IPW certification complies with international sustainability standards, and builds on the older Wine of Origin certification process. Almost all South African producers are IPW certified.
Local winemakers have also been pro-active in developing fair labour practices and obtaining certification for doing so. According to VinPro, 66% of wine by volume in 2017 was accredited by organisations such as Fair Trade or the Wine and Agricultural Ethical Trade Association. This is up from only 20% in 2015, which deserves congratulations. At this rate, the target of 100% ethical wine will be achieved long before the target date of 2025.
But at the high end, sustainability and ethical labour practices aren’t enough anymore. Premium wine consumers are increasingly attracted by organic and biodynamic wines. Just in the last three years, the number of organic and biodynamic wines entered into the Concours Mondial de Bruxelles has grown by 80%.
Organic wines are produced without any synthetic chemicals, fertilisers or additives. Biodynamic wines are often organic, but go further, by considering the vineyard as a complete ecosystem, and farming within that ecosystem’s physical and natural limits.
Producing organic wine is difficult, as this leaves grapes more vulnerable to the vagaries of the weather, and wine quality can be hit and miss. You have to be a good winemaker to produce decent organic wine.
Only the best winemakers are able to pull off the production of biodynamic wines. The restrictions these disciplines impose on the winemaking process are daunting, and can dramatically influence quality and consistency.
Only a small number of South African wine producers have taken the bold and innovative step into organic or biodynamic winemaking. There are only 17 certified organic producers in South Africa, and a mere two certified biodynamic producers.
So this is an unexploited potential growth area in which to create and market higher-value products for both the domestic and international market.
Another area in which innovative thinking is required is transformation. Although there has been a little growth in the last few years, the number of hectares of vineyard under at least 25% black ownership is a measly 2.5% of the industry total. The tonnage produced by farms with at least 25% black ownership is only 1.9% of the total tonnage.
There is huge political pressure on land ownership, right now, with outright expropriation looming very large on the horizon. Finding ways to introduce black partners into both viticulture and viniculture, not just as owners but as active participants, is a crucial matter of self-preservation for the wine industry.
The wine distribution chain, especially for export wines, is largely old-fashioned and opaque. Winemakers cannot see their customers. They don’t know what their customers like, which wines are being recommended to them, what food it is being paired with, on what occasions it is being drunk, and even at what price the wine is being sold.
Conversely, consumers are often presented with a wall of labels and brands, without getting much of a feel for who the winemaker is, what goes into a particular wine, or why they should select one brand over another, even if the price is higher.
Companies like Port2Port use technology to try to bridge this gap. It enables wineries to market directly to consumers, enables consumers to buy directly from wineries, and delegates shipping and logistics to dedicated courier companies.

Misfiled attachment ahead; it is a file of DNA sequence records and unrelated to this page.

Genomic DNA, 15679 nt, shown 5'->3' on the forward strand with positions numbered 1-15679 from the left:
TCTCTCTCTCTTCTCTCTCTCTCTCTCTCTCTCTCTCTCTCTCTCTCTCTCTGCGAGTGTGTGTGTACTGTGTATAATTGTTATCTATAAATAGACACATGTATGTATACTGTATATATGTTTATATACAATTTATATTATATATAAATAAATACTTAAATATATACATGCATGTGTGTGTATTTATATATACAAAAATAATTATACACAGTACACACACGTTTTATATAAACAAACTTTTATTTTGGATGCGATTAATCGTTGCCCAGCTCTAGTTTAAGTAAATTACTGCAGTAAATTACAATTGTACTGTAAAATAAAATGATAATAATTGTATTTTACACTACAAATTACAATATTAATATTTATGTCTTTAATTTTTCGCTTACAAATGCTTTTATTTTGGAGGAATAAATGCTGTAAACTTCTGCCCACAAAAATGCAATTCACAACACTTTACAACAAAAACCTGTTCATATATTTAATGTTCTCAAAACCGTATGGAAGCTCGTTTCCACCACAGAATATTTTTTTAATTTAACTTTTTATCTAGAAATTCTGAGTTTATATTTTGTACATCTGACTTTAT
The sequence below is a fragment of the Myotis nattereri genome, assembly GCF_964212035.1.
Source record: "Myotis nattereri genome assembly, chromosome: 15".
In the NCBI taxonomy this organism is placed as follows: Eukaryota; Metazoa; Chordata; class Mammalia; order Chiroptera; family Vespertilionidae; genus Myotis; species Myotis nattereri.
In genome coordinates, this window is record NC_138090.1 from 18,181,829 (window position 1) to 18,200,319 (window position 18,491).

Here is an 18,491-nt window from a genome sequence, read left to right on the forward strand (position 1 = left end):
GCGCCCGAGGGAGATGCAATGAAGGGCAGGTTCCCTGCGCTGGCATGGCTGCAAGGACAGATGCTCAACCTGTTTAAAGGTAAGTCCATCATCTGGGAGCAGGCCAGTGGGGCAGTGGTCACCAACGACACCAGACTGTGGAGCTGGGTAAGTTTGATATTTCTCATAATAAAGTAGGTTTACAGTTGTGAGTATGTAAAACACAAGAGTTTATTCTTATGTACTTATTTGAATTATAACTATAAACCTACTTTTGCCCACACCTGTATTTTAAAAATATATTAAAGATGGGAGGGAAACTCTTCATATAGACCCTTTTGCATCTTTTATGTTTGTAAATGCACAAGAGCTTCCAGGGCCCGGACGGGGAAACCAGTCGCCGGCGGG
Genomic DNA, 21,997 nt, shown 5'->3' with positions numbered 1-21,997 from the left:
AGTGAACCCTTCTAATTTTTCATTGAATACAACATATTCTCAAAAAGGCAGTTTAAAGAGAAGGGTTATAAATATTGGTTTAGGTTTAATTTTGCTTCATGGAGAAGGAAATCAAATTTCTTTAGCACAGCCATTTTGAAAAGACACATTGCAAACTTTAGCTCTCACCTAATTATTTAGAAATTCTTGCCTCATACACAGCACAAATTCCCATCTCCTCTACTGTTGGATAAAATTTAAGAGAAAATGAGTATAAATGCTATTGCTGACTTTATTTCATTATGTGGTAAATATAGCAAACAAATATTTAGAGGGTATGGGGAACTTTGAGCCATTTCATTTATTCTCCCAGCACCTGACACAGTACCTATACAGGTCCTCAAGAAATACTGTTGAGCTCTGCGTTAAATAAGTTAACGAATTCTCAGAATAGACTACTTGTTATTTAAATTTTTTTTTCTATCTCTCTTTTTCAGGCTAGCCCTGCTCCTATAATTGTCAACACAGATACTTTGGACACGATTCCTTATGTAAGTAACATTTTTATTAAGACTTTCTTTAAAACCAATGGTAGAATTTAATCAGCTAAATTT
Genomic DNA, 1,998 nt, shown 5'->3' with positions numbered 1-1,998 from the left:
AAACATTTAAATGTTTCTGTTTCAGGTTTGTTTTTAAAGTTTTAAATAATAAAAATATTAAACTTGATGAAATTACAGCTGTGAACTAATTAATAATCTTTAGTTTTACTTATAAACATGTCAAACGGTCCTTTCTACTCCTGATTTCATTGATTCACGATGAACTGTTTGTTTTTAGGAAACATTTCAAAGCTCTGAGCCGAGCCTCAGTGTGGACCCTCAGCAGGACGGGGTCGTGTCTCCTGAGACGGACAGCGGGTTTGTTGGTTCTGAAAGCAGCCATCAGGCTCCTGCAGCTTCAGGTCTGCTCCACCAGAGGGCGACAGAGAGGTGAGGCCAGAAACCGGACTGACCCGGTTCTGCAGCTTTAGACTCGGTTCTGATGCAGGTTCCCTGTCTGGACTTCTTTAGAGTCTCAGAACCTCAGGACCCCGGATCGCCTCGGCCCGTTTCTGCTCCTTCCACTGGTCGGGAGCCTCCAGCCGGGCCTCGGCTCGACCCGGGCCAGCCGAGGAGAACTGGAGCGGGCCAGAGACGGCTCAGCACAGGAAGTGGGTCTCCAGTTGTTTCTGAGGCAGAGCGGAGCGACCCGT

It provides a single, integrated online platform that brings together premium wineries, importers, retailers, restaurants and private buyers, facilitating not only physical trade, but also online sales.
The rise of the internet has caused disintermediation in many industries, and it is happening in the wine industry too. Innovators won’t fight this trend. Innovative business models will take advantage of the power of technology to carve unnecessary cost overheads out of the supply chain and enhance the winemaker’s relationship with customers.
Our changing climate also brings about a need for innovation in wine. South Africa’s wine growing regions are perilously close to the 20°C line, above which few, if any, wine grape varietals grow. For the foreseeable future, it is likely that the climate of the Western Cape will get a little warmer, and possibly a little drier.
One of the standout success stories of the South African wine industry has been the development of the Swartland and the region around the Olifants River even further north. Innovative winemakers like Charles Back, Eben Sadie, Donovan Rall, Adi Badenhorst, Andrea and Chris Mullineux, Callie Louw, David Sadie and Marc Kent have turned the region from a producer of rough, rustic wines suitable only for blending, to a producer of some of the most exciting new wines the country has seen.
The Swartland can be as much as 5°C warmer than Paarl or Stellenbosh, and it is also much drier, yet the region’s innovative winemakers are producing wines that critics describe as complex, flavourful and elegant.
According to the famous US wine critic Stephen Tanzer, Swartland vintners replaced most of the traditional stock with varieties from the south of France and the Mediterranean that were better suited to the climate.
Many of these winemakers are also pioneers in naturally produced wines, as members of the Swartland Independent Producers association. They also host events around the country to market the unique wines of the region, along with other local products and food pairings.
This is the kind of innovation that promises to lift South African wine to internationally competitive quality, while being resistant to the vagaries of both the climate and the economy that await us.
Innovation is not just about the latest marketing fad. True innovation is aimed at long-term success. It builds on economic realities, scientific knowledge, traditional values, and new market trends.
Innovation doesn’t just create a product that is briefly trendy. It meets market needs that are far broader than taste and price, to embrace ecological, social and economic sustainability. It creates a closer relationship between winemakers and customers, makes objectively better wines, and supports profitability for years to come.
That’s why innovation will decide who the winners are, even in the most traditional of arts.